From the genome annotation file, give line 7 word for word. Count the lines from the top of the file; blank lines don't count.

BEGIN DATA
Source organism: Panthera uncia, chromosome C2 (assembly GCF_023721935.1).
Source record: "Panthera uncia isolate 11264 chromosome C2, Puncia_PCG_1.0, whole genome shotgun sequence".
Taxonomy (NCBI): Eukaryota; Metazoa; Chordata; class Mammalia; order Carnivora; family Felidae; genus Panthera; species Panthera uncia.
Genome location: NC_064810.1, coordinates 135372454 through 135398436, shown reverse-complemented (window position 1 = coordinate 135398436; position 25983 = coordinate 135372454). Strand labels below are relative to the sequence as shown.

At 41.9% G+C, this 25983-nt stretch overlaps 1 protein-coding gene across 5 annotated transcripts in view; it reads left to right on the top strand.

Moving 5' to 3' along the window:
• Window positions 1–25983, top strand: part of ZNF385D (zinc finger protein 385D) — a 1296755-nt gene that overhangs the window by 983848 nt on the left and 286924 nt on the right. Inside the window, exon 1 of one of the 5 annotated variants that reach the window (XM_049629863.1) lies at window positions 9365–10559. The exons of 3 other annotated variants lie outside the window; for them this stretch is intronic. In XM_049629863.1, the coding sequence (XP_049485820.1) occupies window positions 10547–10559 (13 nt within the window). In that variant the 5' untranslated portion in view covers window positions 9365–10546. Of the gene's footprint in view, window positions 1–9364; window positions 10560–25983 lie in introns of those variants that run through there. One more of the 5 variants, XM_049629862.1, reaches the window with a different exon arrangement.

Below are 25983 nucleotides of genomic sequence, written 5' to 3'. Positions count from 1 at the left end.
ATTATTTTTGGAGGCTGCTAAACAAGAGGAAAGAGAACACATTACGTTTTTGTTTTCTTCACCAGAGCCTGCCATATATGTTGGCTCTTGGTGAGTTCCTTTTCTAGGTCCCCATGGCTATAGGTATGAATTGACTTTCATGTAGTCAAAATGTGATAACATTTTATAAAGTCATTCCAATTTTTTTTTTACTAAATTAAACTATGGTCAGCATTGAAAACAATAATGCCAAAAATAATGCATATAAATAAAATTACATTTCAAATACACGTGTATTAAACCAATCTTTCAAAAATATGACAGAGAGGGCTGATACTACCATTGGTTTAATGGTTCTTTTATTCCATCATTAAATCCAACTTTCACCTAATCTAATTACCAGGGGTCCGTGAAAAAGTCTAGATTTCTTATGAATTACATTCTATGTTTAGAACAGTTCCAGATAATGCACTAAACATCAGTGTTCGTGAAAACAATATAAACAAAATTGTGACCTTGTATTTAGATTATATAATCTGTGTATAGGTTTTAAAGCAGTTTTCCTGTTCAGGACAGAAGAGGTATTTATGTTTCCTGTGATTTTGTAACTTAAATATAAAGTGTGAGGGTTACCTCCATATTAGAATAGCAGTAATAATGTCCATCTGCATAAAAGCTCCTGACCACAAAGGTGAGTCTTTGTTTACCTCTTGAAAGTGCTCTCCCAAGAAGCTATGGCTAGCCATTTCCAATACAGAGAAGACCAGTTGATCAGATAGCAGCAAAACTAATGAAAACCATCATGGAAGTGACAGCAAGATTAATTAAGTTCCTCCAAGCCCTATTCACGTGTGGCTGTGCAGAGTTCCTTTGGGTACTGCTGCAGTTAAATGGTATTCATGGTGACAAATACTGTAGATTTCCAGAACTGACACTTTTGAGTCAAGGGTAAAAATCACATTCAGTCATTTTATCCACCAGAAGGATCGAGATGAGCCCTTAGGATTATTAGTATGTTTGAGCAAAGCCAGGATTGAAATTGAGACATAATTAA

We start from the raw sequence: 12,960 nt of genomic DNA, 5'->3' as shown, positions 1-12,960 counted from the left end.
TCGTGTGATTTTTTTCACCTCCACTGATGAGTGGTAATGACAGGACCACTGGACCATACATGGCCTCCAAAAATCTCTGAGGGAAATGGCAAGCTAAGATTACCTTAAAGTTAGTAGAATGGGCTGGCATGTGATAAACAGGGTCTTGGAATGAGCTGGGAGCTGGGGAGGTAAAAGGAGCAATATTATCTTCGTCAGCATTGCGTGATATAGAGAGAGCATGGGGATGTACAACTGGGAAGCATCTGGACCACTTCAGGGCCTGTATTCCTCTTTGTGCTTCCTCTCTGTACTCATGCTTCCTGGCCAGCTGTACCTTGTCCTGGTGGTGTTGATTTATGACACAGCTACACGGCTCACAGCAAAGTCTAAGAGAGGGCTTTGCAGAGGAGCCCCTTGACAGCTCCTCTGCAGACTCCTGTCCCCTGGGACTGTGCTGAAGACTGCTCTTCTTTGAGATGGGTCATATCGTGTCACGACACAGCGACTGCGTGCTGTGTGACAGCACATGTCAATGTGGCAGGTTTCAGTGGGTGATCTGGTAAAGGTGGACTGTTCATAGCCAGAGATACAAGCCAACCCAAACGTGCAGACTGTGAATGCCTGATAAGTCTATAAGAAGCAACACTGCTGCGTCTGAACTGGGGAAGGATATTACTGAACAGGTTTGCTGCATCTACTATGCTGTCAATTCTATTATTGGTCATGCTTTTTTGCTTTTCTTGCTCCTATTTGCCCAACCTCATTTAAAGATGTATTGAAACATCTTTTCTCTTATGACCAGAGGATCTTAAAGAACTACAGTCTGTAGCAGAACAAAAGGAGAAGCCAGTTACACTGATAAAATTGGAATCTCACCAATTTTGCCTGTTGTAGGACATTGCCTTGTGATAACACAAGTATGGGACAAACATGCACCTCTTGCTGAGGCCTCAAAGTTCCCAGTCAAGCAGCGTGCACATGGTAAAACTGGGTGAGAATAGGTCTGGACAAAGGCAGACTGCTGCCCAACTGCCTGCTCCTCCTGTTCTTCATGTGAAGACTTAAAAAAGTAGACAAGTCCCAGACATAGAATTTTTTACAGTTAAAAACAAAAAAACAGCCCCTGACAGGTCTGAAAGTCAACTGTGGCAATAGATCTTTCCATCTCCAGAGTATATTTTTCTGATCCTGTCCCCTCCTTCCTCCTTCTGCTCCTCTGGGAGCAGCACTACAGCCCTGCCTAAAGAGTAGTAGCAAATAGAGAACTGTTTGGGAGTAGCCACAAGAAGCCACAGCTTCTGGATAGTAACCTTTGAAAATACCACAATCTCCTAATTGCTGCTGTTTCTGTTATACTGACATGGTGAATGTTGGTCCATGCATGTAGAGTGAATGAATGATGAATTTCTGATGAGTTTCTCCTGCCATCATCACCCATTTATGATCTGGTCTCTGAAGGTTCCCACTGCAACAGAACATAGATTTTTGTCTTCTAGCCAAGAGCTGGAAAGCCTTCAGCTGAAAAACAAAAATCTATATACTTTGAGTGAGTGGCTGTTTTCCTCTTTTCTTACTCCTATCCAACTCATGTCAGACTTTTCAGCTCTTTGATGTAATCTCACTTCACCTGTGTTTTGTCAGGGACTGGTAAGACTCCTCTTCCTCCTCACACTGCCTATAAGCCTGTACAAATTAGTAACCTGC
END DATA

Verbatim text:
• Window positions 1–25983, top strand: part of ZNF385D (zinc finger protein 385D) — a 1296755-nt gene that overhangs the window by 983848 nt on the left and 286924 nt on the right. Inside the window, exon 1 of one of the 5 annotated variants that reach the window (XM_049629863.1) lies at window positions 9365–10559. The exons of 3 other annotated variants lie outside the window; for them this stretch is intronic. In XM_049629863.1, the coding sequence (XP_049485820.1) occupies window positions 10547–10559 (13 nt within the window). In that variant the 5' untranslated portion in view covers window positions 9365–10546. Of the gene's footprint in view, window positions 1–9364; window positions 10560–25983 lie in introns of those variants that run through there. One more of the 5 variants, XM_049629862.1, reaches the window with a different exon arrangement.